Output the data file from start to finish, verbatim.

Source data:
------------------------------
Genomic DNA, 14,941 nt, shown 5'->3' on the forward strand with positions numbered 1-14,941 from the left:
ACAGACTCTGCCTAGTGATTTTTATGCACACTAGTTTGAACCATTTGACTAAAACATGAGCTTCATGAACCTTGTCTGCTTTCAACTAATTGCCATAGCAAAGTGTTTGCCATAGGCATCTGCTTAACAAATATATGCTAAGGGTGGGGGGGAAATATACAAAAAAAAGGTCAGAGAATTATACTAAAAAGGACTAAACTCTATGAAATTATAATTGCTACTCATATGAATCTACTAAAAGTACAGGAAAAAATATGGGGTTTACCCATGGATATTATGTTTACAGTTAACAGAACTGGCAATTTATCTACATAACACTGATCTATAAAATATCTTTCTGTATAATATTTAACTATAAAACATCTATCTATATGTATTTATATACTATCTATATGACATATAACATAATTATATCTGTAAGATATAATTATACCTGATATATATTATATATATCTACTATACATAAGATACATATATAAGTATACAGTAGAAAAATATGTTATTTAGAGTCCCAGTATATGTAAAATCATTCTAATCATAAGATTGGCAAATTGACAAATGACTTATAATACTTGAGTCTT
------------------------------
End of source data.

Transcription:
Genomic DNA, 14,941 nt, shown 5'->3' on the forward strand with positions numbered 1-14,941 from the left:
ACAGACTCTGCCTAGTGATTTTTATGCACACTAGTTTGAACCATTTGACTAAAACATGAGCTTCATGAACCTTGTCTGCTTTCAACTAATTGCCATAGCAAAGTGTTTGCCATAGGCATCTGCTTAACAAATATATGCTAAGGGTGGGGGGGAAATATACAAAAAAAAGGTCAGAGAATTATACTAAAAAGGACTAAACTCTATGAAATTATAATTGCTACTCATATGAATCTACTAAAAGTACAGGAAAAAATATGGGGTTTACCCATGGATATTATGTTTACAGTTAACAGAACTGGCAATTTATCTACATAACACTGATCTATAAAATATCTTTCTGTATAATATTTAACTATAAAACATCTATCTATATGTATTTATATACTATCTATATGACATATAACATAATTATATCTGTAAGATATAATTATACCTGATATATATTATATATATCTACTATACATAAGATACATATATAAGTATACAGTAGAAAAATATGTTATTTAGAGTCCCAGTATATGTAAAATCATTCTAATCATAAGATTGGCAAATTGACAAATGACTTATAATACTTGAGTCTT